Regular Softwood Briefing from TTJ20 April 2018
The effects of prolonged wintry conditions that lasted through to March, slowed softwood sales in the UK to a point that kept landed stocks fairly replete.
The drop in activity helped to mask shortages that were expected to develop in the supply chain during the first quarter, and now it is predicted they will start biting from mid-May onwards.
In northern Europe, In spite of the resumption of log extraction in Latvia and southern Sweden after forests were waterlogged last year, mills are still reporting that log inventories are low, and raw material prices are increasing steadily thereby dictating the need for mills to raise selling prices.
From the sawmillers’ point of view, all markets are active, prices for strength-graded softwood are rising and sales are already stacking up for June.
None of the shippers are under pressure to hard-sell production because reserve stocks are low, and this means there are no build-ups of unsold volumes in the pipeline looking for a home.
Nearly all mills are cutting against forward contracts and importers are being forced to accept there will be gaps in their primary specifications from their main suppliers. These missing sizes and lengths will have to be filled from additional producers in order to fully complete requirements.
A number of traders have recently noticed that buyers they don’t usually hear from are ringing around for stock they are struggling to find from their normal suppliers. Up until mid-April, the UK market has price moved up in modest increments, but sawmills are now asking for steep increases for May and June positions to cover rising fibre costs.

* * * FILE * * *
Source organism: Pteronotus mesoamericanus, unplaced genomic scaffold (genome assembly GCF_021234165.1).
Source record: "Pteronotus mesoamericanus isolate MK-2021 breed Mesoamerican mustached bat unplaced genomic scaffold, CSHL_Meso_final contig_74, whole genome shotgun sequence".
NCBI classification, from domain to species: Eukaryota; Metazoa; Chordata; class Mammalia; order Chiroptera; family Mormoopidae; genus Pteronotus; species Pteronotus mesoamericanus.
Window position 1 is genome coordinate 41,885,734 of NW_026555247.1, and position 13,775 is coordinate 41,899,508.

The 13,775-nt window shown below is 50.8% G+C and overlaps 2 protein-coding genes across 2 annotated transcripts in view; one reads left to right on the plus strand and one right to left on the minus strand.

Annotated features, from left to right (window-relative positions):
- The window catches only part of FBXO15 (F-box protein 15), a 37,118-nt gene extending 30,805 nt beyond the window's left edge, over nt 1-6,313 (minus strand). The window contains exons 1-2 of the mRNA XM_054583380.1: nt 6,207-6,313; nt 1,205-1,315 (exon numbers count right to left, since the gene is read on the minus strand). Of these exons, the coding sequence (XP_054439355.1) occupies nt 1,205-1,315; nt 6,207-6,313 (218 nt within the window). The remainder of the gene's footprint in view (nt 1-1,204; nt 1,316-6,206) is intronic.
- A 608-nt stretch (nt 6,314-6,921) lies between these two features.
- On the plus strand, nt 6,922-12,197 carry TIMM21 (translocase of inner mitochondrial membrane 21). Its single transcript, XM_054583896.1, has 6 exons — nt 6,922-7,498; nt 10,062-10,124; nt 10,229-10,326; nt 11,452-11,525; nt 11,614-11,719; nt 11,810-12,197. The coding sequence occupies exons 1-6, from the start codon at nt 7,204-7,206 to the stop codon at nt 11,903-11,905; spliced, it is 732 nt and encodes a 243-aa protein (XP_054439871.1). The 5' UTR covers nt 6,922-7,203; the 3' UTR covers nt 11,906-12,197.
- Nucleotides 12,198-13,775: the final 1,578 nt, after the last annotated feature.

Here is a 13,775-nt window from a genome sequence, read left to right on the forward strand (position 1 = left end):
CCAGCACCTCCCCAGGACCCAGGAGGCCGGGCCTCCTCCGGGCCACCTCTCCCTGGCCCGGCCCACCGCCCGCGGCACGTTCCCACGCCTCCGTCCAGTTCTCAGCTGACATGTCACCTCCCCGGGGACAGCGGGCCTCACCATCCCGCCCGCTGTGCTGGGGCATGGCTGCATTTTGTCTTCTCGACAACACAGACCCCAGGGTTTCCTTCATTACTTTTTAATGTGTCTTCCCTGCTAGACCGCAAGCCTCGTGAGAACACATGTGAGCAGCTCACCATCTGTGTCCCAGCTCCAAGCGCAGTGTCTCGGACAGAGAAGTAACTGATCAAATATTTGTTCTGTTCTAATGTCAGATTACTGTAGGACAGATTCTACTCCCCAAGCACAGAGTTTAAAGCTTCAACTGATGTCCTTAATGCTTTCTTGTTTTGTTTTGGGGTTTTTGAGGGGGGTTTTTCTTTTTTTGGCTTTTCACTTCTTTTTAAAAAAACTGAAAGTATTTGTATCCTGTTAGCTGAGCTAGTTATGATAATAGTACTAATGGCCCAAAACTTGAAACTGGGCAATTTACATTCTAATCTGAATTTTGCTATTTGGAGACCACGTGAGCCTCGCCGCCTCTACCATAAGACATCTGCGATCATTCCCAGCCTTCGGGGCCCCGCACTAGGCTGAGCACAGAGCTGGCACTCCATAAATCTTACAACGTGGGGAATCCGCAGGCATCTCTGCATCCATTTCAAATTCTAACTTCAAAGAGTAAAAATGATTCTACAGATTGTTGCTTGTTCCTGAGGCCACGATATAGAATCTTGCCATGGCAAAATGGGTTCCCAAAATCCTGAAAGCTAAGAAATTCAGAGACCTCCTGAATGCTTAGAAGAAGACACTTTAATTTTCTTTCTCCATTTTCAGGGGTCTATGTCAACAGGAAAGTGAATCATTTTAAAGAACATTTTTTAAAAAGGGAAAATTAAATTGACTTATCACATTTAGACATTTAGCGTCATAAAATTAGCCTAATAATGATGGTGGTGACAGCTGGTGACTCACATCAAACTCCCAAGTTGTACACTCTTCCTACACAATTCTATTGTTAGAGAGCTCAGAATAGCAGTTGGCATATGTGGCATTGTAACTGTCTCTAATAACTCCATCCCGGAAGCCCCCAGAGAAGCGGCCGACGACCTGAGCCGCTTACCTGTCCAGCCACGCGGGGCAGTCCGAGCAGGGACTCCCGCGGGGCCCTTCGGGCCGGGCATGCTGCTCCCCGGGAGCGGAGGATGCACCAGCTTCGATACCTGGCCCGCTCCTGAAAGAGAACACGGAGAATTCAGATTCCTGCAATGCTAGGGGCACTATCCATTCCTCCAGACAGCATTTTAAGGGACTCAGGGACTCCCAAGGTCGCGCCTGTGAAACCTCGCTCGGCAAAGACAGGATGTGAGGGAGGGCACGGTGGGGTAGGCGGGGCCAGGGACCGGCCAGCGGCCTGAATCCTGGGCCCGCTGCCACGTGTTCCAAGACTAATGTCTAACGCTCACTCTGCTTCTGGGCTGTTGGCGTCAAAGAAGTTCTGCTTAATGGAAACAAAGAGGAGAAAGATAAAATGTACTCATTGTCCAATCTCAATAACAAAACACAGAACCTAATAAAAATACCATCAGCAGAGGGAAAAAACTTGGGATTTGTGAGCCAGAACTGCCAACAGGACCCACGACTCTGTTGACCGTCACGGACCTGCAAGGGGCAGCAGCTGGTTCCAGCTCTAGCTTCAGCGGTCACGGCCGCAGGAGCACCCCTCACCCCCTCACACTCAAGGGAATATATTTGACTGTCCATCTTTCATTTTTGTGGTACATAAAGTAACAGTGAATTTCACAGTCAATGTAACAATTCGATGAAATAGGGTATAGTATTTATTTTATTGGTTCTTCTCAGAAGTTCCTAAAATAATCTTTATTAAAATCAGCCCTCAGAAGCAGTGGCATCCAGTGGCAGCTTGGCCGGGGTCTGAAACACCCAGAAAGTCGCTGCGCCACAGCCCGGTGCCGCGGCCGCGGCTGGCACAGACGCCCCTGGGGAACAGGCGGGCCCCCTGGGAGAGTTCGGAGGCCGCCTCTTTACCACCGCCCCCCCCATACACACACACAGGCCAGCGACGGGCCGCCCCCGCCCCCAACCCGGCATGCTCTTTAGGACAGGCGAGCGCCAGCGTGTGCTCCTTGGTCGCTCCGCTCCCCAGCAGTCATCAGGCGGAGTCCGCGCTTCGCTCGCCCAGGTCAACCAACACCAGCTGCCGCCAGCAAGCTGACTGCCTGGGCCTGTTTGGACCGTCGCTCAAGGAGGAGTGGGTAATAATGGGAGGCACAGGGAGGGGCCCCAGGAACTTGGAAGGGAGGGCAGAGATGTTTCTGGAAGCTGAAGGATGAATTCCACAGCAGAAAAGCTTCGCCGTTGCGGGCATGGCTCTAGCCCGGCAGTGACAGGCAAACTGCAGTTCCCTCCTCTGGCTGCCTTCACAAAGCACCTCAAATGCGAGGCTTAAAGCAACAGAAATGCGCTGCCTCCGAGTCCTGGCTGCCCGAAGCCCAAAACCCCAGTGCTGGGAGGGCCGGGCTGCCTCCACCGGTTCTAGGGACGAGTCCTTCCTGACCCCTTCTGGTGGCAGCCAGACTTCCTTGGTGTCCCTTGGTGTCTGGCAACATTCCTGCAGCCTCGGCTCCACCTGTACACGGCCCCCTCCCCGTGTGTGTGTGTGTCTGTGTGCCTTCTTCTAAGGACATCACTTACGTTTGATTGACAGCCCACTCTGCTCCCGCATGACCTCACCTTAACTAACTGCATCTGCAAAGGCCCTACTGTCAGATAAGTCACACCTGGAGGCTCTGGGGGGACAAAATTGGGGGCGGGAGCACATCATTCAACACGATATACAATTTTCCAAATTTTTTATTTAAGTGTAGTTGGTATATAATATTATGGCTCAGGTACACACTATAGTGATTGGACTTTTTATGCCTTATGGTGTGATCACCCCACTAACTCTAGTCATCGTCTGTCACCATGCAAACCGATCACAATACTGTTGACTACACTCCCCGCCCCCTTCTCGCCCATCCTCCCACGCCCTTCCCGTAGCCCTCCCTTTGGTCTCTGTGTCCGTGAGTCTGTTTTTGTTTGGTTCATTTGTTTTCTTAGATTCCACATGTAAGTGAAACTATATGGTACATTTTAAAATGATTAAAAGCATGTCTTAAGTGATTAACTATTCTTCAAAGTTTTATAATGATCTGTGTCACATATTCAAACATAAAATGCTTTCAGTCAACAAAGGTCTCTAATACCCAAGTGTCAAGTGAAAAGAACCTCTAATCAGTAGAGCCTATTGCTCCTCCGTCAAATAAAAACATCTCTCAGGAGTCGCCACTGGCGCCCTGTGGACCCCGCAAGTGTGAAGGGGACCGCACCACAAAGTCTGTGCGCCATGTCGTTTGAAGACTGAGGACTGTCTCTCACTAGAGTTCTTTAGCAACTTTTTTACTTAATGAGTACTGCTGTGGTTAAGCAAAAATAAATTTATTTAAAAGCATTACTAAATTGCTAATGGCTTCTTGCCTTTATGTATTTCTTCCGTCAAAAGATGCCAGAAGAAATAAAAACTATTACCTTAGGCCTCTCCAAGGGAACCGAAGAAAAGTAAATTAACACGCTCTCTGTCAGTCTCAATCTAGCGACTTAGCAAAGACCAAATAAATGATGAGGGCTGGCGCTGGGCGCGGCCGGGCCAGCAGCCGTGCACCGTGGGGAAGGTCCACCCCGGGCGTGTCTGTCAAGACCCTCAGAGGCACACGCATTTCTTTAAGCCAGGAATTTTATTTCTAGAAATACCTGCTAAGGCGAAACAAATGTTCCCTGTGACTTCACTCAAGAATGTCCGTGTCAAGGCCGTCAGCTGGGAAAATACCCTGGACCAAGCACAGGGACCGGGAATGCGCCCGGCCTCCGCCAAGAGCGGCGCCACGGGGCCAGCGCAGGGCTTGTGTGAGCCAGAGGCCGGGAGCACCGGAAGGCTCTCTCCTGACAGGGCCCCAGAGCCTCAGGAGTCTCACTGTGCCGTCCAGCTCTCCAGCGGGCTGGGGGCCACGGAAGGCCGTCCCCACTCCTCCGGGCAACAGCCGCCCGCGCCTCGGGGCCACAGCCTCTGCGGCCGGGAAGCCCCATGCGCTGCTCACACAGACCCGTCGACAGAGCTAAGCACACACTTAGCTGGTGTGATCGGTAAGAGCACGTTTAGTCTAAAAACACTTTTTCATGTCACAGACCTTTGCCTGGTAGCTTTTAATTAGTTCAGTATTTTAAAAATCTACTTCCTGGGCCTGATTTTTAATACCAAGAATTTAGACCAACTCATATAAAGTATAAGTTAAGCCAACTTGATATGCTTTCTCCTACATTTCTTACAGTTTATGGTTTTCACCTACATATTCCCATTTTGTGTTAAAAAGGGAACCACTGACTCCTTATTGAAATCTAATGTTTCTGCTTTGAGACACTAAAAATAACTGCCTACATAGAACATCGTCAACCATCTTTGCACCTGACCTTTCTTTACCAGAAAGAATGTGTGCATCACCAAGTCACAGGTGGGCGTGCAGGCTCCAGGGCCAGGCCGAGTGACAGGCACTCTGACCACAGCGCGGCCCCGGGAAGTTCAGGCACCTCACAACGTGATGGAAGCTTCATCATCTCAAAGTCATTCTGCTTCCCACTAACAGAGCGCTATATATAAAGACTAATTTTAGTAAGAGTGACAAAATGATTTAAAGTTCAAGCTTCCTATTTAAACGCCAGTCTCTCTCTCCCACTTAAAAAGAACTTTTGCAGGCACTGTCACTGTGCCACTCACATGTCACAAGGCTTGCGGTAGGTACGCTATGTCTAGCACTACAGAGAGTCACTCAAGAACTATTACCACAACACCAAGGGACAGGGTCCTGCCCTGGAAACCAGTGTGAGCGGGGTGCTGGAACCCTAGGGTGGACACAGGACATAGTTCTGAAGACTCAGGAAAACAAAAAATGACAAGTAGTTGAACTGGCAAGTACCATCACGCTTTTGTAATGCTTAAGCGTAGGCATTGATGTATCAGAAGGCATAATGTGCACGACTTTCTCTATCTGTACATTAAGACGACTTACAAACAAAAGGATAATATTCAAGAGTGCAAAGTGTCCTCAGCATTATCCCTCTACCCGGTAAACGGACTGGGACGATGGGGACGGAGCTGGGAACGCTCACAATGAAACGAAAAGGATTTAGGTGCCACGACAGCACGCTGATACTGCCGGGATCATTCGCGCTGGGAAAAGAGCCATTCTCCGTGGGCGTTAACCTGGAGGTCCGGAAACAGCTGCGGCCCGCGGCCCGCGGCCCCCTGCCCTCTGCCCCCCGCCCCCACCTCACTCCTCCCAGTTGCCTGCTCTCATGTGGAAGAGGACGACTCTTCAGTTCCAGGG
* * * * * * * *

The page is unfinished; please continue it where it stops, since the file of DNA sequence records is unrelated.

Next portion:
They are also basing selling prices on wider market trends which are rising and pushing carcassing levels above those of joinery qualities to record levels.
There is no doubt that the softwood market continues to be supply driven, and on top of shippers’ price increases, the added question of exchange rates still looms in the background.
Sterling has firmed during April against both the euro and Swedish Kronor, whether this trend will plateau, increase or fall remains a pertinent question. Any dramatic change in currency rates affecting sterling could have serious consequences regarding a company’s position in the market and ability to remain competitive.